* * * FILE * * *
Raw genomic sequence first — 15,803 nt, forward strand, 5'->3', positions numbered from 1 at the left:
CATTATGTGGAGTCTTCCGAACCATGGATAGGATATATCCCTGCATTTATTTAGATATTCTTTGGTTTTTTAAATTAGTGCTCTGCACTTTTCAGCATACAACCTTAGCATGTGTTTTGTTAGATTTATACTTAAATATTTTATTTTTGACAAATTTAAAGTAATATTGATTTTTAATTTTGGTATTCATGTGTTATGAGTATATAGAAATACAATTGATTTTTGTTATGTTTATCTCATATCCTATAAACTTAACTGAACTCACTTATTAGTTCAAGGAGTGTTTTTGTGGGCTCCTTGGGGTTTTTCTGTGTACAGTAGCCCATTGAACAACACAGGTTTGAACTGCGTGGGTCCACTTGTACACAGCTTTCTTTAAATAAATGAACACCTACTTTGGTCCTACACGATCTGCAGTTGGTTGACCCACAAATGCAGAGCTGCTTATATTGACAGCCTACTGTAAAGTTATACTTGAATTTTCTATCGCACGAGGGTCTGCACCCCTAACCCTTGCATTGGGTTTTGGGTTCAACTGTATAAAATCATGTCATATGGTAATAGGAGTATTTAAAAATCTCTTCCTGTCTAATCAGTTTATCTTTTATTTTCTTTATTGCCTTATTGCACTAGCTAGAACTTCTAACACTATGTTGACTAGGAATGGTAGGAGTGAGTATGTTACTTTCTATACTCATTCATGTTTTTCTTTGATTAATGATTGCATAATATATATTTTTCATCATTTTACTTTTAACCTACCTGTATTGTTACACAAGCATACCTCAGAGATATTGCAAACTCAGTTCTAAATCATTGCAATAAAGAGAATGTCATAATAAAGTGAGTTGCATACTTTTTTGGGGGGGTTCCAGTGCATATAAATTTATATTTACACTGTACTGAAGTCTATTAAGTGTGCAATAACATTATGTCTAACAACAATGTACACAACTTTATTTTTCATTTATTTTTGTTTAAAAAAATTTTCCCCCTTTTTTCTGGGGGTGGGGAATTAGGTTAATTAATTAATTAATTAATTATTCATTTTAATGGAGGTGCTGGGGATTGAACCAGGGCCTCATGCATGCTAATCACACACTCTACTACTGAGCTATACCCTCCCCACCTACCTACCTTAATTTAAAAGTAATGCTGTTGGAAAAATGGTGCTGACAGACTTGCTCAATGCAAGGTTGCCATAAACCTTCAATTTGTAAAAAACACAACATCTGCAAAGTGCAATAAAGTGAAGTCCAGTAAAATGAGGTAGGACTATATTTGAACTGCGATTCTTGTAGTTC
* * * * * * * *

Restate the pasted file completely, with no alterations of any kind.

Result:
Raw genomic sequence first — 15,803 nt, forward strand, 5'->3', positions numbered from 1 at the left:
CATTATGTGGAGTCTTCCGAACCATGGATAGGATATATCCCTGCATTTATTTAGATATTCTTTGGTTTTTTAAATTAGTGCTCTGCACTTTTCAGCATACAACCTTAGCATGTGTTTTGTTAGATTTATACTTAAATATTTTATTTTTGACAAATTTAAAGTAATATTGATTTTTAATTTTGGTATTCATGTGTTATGAGTATATAGAAATACAATTGATTTTTGTTATGTTTATCTCATATCCTATAAACTTAACTGAACTCACTTATTAGTTCAAGGAGTGTTTTTGTGGGCTCCTTGGGGTTTTTCTGTGTACAGTAGCCCATTGAACAACACAGGTTTGAACTGCGTGGGTCCACTTGTACACAGCTTTCTTTAAATAAATGAACACCTACTTTGGTCCTACACGATCTGCAGTTGGTTGACCCACAAATGCAGAGCTGCTTATATTGACAGCCTACTGTAAAGTTATACTTGAATTTTCTATCGCACGAGGGTCTGCACCCCTAACCCTTGCATTGGGTTTTGGGTTCAACTGTATAAAATCATGTCATATGGTAATAGGAGTATTTAAAAATCTCTTCCTGTCTAATCAGTTTATCTTTTATTTTCTTTATTGCCTTATTGCACTAGCTAGAACTTCTAACACTATGTTGACTAGGAATGGTAGGAGTGAGTATGTTACTTTCTATACTCATTCATGTTTTTCTTTGATTAATGATTGCATAATATATATTTTTCATCATTTTACTTTTAACCTACCTGTATTGTTACACAAGCATACCTCAGAGATATTGCAAACTCAGTTCTAAATCATTGCAATAAAGAGAATGTCATAATAAAGTGAGTTGCATACTTTTTTGGGGGGGTTCCAGTGCATATAAATTTATATTTACACTGTACTGAAGTCTATTAAGTGTGCAATAACATTATGTCTAACAACAATGTACACAACTTTATTTTTCATTTATTTTTGTTTAAAAAAATTTTCCCCCTTTTTTCTGGGGGTGGGGAATTAGGTTAATTAATTAATTAATTAATTATTCATTTTAATGGAGGTGCTGGGGATTGAACCAGGGCCTCATGCATGCTAATCACACACTCTACTACTGAGCTATACCCTCCCCACCTACCTACCTTAATTTAAAAGTAATGCTGTTGGAAAAATGGTGCTGACAGACTTGCTCAATGCAAGGTTGCCATAAACCTTCAATTTGTAAAAAACACAACATCTGCAAAGTGCAATAAAGTGAAGTCCAGTAAAATGAGGTAGGACTATATTTGAACTGCGATTCTTGTAGTTC